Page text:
We moved into our starter house at the end of summer 2016. The backyard was a mess so we spent the rest of the year trying to tame and reclaimed it.
We had the garden area cleared and restored in time to put some vegetables in last summer but they didn’t grow very well. The soil was full of pests, tree roots, literal garbage and plastic that the previous owners had buried for some unfathomable reason, and broken glass and pottery. The yard was also shaded by a large walnut tree at the back of our yard and an overgrown birch on the side, breaching the border between our yard and the neighbour’s. We tilled the soil, trying our best to clean it up as we went, and worked in some manure that we got from my father-in-law’s organic farm. The plants that were able to take root and then survive the bugs did well enough to give us a few fresh meals, but certainly didn’t produce enough to give us winter reserves.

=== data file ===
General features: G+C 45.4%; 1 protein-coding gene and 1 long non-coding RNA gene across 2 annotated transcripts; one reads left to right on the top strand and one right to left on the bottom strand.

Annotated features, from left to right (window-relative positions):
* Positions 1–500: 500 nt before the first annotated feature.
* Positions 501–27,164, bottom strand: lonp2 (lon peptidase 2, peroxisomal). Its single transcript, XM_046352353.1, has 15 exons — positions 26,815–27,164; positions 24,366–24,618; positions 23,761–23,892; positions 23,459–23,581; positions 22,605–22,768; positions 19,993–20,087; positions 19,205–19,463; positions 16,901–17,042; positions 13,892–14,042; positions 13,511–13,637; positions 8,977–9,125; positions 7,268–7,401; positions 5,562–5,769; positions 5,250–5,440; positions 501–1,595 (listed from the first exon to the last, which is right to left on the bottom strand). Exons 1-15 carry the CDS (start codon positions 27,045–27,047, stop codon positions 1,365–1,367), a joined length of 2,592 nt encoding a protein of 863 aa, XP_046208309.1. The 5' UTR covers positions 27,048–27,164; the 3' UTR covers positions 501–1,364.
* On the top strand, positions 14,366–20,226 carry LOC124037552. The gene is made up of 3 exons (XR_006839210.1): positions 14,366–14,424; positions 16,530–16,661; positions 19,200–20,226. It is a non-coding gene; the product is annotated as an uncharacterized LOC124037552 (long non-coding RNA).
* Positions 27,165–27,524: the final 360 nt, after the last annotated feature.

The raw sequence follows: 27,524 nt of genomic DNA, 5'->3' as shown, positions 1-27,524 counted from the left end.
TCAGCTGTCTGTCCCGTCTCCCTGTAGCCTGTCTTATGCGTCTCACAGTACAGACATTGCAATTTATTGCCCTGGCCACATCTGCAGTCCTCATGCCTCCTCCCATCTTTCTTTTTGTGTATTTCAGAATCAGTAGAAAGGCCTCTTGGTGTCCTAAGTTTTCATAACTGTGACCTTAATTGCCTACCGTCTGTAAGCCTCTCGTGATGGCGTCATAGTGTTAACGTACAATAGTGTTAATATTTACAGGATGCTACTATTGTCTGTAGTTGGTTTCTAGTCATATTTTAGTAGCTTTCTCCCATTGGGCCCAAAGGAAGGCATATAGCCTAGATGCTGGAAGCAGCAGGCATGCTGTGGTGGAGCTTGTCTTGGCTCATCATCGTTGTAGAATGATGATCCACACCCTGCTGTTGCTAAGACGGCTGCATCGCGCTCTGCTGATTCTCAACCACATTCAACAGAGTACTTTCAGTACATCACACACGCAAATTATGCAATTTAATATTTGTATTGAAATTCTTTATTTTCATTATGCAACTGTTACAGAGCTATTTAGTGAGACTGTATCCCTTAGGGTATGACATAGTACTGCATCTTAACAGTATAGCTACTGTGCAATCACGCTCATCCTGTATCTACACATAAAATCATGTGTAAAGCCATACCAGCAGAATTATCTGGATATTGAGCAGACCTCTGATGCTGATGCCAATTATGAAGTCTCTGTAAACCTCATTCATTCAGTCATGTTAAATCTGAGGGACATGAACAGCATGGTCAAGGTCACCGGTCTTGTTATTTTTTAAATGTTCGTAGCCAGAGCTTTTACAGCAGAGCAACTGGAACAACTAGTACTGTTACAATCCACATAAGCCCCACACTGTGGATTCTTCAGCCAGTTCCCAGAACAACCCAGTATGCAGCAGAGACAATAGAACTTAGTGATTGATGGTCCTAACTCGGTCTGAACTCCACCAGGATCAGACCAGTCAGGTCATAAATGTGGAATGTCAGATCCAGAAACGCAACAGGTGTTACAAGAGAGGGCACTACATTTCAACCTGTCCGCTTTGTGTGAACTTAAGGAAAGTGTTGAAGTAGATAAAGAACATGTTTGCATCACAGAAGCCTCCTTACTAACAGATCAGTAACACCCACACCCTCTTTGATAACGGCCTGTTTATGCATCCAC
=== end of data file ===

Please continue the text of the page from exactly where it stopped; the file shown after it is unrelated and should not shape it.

Early the next spring, our neighbour, also a new, first-time home owner, had the overgrown birch tree taken down. We dug up many of the tree roots that were sending up suckers and causing trouble, found and removed the rest of the garbage (thanks Pepper), and, over the course of the previous year, had driven away most of the pests using organic methods.
Knowing not to expect too much from our garden, this year we planted a few cheap and easy things with a let’s see what happens attitude. We didn’t get many peas, but the radishes did alright. Then the summer sun started rising over the houses and shining into our north facing yard, through the gaps where the tree used to be, for most of the day and our garden took off! The horseradish, potatoes, tomatoes, beans, zucchini, and various herbs soon took over and started crowding out the weeds. Not even Pepper, the biggest garden pest of all, can trample the strong, bumper crop of plants we’ve been able to grow this year.
All photos be me and Matt Harrison.